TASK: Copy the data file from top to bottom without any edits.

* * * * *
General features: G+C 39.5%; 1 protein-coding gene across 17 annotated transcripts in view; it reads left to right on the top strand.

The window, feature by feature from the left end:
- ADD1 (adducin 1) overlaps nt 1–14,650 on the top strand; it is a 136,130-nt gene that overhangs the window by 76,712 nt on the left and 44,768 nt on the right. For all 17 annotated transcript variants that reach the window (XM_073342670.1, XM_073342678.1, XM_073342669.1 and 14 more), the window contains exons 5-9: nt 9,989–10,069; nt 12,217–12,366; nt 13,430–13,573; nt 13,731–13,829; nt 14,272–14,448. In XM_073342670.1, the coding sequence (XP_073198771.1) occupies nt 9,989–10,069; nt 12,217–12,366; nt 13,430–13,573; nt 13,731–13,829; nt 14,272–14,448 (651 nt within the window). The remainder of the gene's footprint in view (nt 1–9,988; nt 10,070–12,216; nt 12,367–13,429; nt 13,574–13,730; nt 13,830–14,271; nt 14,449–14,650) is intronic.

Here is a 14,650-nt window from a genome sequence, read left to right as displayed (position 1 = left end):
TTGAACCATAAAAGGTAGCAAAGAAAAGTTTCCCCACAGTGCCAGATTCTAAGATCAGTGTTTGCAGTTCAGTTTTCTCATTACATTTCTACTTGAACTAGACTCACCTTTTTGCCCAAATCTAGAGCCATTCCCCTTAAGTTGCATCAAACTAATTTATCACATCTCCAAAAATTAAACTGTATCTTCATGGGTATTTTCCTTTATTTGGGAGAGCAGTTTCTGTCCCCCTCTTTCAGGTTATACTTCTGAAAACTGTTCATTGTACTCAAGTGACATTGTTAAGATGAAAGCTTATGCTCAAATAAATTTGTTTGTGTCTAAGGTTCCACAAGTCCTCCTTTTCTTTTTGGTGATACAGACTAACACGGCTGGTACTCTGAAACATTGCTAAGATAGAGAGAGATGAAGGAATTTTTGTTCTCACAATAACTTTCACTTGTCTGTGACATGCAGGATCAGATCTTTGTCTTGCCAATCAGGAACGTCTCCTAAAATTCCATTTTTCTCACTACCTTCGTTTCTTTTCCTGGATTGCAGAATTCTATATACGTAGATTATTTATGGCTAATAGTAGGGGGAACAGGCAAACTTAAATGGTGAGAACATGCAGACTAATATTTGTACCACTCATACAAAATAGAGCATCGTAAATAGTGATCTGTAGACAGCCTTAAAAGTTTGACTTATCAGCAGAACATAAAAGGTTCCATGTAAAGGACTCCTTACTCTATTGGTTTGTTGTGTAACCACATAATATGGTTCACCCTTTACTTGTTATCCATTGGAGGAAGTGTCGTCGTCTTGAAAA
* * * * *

General features: G+C 39.5%; 1 protein-coding gene across 17 annotated transcripts in view; it reads left to right on the top strand.

The window, feature by feature from the left end:
- ADD1 (adducin 1) overlaps nt 1–14,650 on the top strand; it is a 136,130-nt gene that overhangs the window by 76,712 nt on the left and 44,768 nt on the right. For all 17 annotated transcript variants that reach the window (XM_073342670.1, XM_073342678.1, XM_073342669.1 and 14 more), the window contains exons 5-9: nt 9,989–10,069; nt 12,217–12,366; nt 13,430–13,573; nt 13,731–13,829; nt 14,272–14,448. In XM_073342670.1, the coding sequence (XP_073198771.1) occupies nt 9,989–10,069; nt 12,217–12,366; nt 13,430–13,573; nt 13,731–13,829; nt 14,272–14,448 (651 nt within the window). The remainder of the gene's footprint in view (nt 1–9,988; nt 10,070–12,216; nt 12,367–13,429; nt 13,574–13,730; nt 13,830–14,271; nt 14,449–14,650) is intronic.

Here is a 14,650-nt window from a genome sequence, read left to right as displayed (position 1 = left end):
TTGAACCATAAAAGGTAGCAAAGAAAAGTTTCCCCACAGTGCCAGATTCTAAGATCAGTGTTTGCAGTTCAGTTTTCTCATTACATTTCTACTTGAACTAGACTCACCTTTTTGCCCAAATCTAGAGCCATTCCCCTTAAGTTGCATCAAACTAATTTATCACATCTCCAAAAATTAAACTGTATCTTCATGGGTATTTTCCTTTATTTGGGAGAGCAGTTTCTGTCCCCCTCTTTCAGGTTATACTTCTGAAAACTGTTCATTGTACTCAAGTGACATTGTTAAGATGAAAGCTTATGCTCAAATAAATTTGTTTGTGTCTAAGGTTCCACAAGTCCTCCTTTTCTTTTTGGTGATACAGACTAACACGGCTGGTACTCTGAAACATTGCTAAGATAGAGAGAGATGAAGGAATTTTTGTTCTCACAATAACTTTCACTTGTCTGTGACATGCAGGATCAGATCTTTGTCTTGCCAATCAGGAACGTCTCCTAAAATTCCATTTTTCTCACTACCTTCGTTTCTTTTCCTGGATTGCAGAATTCTATATACGTAGATTATTTATGGCTAATAGTAGGGGGAACAGGCAAACTTAAATGGTGAGAACATGCAGACTAATATTTGTACCACTCATACAAAATAGAGCATCGTAAATAGTGATCTGTAGACAGCCTTAAAAGTTTGACTTATCAGCAGAACATAAAAGGTTCCATGTAAAGGACTCCTTACTCTATTGGTTTGTTGTGTAACCACATAATATGGTTCACCCTTTACTTGTTATCCATTGGAGGAAGTGTCGTCGTCTTGAAAA